Glasgow’s notorious Bridge to Nowhere over the M8 has finally been completed, despite being initially built in the 1970s.
The £1.3 million pedestrian crossing will be opened by Transport Minister Keith Brown, and was finished with help from the Big Lottery Fund.
The Anderston Footbridge will now connect Central Station to the Forth and Clyde Canal through Kelvingrove Park.
The bridge was initially built to connect to a retail complex which was never built and has hung over the Marriot Hotel car park ever since.
Part of National Cycle Network, it will link with new lanes, segregated from motor traffic, on the city’s Waterloo Street. At the other end it joins to bike paths connecting to Kelvingrove Park.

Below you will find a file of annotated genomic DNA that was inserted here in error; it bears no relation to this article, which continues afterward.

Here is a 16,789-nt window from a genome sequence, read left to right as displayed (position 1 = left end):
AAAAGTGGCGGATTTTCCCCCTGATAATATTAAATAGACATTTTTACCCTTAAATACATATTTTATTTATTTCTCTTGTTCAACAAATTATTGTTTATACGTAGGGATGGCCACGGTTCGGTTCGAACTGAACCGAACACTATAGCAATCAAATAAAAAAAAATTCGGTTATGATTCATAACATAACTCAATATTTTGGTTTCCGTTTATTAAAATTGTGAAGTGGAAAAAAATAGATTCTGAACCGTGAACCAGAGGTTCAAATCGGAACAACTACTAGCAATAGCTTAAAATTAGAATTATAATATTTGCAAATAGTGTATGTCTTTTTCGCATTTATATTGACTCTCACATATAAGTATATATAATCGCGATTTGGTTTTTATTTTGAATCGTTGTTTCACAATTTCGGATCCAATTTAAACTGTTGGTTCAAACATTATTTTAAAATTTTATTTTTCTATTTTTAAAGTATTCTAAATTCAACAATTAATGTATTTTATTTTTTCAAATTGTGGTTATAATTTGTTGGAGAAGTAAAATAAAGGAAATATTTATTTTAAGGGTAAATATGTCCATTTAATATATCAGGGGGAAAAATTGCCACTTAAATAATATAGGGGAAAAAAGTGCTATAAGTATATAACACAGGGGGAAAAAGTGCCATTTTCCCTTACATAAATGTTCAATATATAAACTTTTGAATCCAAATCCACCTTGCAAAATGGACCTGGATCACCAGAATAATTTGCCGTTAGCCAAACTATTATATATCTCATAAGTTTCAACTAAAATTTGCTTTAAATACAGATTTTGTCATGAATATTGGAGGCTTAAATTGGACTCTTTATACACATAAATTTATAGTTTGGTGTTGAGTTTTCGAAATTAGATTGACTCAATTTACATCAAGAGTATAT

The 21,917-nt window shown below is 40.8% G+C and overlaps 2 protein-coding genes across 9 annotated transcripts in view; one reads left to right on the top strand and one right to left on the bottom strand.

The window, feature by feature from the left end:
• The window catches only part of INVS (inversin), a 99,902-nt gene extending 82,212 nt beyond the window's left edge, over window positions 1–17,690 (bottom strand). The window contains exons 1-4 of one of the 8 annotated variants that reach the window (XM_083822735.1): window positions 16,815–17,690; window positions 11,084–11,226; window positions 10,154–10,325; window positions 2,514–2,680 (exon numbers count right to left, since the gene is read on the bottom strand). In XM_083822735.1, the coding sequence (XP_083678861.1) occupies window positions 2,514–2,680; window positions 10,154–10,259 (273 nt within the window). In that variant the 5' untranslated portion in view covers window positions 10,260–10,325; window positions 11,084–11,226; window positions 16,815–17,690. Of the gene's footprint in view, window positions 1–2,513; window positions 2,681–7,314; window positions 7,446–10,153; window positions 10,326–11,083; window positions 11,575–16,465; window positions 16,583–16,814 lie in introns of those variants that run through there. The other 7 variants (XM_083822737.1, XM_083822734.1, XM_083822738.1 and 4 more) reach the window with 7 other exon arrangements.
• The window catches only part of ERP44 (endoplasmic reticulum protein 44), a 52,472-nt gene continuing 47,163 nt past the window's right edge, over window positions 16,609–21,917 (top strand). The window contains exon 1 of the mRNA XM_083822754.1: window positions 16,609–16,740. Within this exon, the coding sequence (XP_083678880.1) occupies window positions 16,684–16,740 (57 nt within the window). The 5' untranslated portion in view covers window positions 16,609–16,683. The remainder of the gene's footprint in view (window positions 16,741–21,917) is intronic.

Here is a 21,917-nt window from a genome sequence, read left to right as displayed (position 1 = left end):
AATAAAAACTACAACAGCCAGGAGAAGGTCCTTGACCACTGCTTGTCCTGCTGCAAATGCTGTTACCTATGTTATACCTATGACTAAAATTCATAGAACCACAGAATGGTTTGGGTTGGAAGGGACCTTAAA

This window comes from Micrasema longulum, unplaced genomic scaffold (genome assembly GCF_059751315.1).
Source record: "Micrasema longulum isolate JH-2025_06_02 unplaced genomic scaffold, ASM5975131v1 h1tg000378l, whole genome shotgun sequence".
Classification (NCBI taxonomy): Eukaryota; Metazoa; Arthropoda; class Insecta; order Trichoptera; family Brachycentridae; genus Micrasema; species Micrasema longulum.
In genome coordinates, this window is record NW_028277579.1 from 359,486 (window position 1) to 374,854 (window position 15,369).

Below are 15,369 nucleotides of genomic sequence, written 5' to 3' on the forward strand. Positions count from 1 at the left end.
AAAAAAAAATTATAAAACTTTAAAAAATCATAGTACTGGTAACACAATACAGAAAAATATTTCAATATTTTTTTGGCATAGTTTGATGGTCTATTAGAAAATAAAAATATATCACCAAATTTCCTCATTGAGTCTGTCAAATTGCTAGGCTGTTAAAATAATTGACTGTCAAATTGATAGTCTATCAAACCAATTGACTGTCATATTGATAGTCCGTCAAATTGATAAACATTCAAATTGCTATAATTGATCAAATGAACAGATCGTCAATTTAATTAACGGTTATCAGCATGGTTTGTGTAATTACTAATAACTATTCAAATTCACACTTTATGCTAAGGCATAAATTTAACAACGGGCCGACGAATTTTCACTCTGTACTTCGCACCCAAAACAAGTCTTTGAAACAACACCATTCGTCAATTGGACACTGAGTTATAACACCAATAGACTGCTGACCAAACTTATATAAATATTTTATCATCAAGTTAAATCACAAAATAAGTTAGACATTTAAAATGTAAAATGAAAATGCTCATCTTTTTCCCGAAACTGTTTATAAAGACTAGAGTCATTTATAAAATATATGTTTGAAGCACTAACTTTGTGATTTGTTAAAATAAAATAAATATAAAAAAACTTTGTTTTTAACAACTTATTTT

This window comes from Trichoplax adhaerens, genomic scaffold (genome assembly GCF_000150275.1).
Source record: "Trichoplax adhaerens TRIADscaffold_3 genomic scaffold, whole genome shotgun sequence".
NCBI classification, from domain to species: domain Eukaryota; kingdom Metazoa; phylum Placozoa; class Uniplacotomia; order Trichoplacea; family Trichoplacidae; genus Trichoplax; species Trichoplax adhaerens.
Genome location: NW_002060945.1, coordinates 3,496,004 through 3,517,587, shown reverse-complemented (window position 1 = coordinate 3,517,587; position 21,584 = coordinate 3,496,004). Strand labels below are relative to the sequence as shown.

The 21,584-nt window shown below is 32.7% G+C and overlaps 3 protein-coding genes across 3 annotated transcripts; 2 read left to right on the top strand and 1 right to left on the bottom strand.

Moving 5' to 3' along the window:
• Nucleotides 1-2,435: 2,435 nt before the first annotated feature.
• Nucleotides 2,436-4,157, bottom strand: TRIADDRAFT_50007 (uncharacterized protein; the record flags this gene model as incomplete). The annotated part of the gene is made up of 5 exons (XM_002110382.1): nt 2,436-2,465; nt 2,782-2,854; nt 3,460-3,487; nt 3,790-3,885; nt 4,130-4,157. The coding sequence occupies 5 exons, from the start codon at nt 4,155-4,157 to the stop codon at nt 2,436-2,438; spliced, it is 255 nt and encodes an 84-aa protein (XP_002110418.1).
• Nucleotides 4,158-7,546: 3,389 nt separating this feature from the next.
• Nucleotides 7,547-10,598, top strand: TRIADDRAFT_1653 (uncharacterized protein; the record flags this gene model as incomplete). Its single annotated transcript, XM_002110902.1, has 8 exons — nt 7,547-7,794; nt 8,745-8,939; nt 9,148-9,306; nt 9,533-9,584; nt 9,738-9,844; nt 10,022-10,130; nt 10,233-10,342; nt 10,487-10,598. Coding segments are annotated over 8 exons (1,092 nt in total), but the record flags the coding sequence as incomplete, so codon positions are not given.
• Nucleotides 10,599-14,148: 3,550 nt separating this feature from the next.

Transport Minister Keith Brown said: “After more than 40 years as the Bridge to Nowhere, it is brilliant news that this infamous landmark has finally been completed and will serve as a vital link in Glasgow’s network of walking and cycling routes.
“Importantly, it also provides a safe route for the community of Anderston to access the city centre and it will form part of the legacy from the Commonwealth Games.
“Road safety considerations are a barrier for many people who might be considering cycling for everyday travel, however this new route will help remove that barrier and I hope to see cycling increase in this part of Glasgow in the coming months.”
The idea was conceived in 2006 when the Big Lottery Fund ran a competition called Living Landmarks.
Sustrans won more than half the votes in a public TV poll the next year, receiving funding to build 84 projects across the UK under the heading “allowing people to get to where they want to”.